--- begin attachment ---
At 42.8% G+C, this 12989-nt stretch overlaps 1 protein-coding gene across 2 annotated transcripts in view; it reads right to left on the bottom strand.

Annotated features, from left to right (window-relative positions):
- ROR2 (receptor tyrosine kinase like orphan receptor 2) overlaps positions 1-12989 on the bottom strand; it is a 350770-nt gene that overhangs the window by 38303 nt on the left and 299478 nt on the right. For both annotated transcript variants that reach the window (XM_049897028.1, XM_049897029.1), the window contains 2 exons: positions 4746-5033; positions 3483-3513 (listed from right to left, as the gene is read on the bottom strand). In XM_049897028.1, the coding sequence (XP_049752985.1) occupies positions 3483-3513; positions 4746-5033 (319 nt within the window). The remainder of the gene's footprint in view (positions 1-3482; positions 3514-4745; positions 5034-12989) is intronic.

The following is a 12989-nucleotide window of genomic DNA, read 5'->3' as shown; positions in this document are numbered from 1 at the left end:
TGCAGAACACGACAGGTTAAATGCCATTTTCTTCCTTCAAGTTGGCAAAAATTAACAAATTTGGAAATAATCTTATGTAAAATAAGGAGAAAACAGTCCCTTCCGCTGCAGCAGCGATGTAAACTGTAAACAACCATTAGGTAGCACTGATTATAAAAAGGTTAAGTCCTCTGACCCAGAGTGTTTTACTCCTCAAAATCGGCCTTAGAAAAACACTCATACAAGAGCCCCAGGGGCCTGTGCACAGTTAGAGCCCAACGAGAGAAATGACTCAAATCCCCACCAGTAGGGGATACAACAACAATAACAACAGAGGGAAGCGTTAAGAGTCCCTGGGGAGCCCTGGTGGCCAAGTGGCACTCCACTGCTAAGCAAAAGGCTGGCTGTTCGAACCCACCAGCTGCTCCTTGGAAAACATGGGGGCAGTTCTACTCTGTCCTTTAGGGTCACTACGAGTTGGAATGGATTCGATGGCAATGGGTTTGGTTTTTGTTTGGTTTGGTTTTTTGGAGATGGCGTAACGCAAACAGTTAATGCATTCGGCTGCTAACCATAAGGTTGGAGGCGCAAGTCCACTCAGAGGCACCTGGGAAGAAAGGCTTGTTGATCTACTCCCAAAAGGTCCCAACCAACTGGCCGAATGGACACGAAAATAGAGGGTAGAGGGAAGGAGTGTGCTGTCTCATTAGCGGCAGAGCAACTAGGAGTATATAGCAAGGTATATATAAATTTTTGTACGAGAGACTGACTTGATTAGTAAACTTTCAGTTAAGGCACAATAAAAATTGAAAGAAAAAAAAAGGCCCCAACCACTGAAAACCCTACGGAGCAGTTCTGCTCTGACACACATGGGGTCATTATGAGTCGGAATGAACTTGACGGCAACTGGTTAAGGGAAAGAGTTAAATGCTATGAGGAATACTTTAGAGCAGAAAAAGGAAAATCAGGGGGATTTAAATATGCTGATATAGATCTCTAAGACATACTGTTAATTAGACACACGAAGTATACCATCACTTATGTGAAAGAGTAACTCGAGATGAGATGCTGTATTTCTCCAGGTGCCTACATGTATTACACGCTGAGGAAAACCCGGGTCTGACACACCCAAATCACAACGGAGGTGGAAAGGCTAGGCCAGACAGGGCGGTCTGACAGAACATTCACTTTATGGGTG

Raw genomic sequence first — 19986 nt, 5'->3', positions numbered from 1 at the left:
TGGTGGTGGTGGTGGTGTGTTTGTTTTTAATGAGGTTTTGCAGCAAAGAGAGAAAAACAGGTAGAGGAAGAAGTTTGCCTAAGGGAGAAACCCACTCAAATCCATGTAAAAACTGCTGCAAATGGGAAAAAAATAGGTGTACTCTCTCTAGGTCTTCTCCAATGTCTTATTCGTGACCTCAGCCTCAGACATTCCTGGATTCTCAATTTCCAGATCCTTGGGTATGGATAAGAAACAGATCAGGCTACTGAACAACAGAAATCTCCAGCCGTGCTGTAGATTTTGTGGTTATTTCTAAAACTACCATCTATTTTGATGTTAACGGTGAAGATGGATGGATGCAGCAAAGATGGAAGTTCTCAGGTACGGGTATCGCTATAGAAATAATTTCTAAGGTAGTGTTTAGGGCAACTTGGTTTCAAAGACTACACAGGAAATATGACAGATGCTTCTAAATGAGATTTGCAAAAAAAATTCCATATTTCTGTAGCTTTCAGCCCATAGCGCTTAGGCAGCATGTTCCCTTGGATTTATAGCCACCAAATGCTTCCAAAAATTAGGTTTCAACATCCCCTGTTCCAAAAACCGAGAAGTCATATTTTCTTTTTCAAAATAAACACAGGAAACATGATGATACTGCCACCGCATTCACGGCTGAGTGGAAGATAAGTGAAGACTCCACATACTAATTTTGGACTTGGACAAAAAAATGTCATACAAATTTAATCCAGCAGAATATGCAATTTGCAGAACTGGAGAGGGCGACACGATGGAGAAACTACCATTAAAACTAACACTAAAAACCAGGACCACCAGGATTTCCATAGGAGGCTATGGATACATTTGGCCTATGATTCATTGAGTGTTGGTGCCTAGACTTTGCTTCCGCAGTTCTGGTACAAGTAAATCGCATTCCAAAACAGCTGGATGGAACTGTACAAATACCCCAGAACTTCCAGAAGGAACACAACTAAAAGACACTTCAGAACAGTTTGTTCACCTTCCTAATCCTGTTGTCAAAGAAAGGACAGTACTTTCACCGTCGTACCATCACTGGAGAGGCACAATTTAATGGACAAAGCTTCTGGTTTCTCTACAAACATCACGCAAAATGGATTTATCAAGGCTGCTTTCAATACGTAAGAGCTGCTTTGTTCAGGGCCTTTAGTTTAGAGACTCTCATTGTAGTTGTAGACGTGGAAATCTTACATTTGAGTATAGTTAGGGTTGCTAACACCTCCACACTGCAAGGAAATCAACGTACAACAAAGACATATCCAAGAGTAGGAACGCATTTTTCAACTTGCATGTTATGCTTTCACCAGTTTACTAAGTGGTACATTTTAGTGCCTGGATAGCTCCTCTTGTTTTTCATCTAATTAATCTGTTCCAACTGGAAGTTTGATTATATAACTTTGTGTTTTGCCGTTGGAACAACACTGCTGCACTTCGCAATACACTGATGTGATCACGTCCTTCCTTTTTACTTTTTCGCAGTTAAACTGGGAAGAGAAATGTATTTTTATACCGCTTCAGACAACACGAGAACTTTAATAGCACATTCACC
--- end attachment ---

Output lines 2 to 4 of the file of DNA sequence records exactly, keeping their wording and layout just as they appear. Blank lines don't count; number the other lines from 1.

Annotated features, from left to right (window-relative positions):
- ROR2 (receptor tyrosine kinase like orphan receptor 2) overlaps positions 1-12989 on the bottom strand; it is a 350770-nt gene that overhangs the window by 38303 nt on the left and 299478 nt on the right. For both annotated transcript variants that reach the window (XM_049897028.1, XM_049897029.1), the window contains 2 exons: positions 4746-5033; positions 3483-3513 (listed from right to left, as the gene is read on the bottom strand). In XM_049897028.1, the coding sequence (XP_049752985.1) occupies positions 3483-3513; positions 4746-5033 (319 nt within the window). The remainder of the gene's footprint in view (positions 1-3482; positions 3514-4745; positions 5034-12989) is intronic.

The following is a 12989-nucleotide window of genomic DNA, read 5'->3' as shown; positions in this document are numbered from 1 at the left end: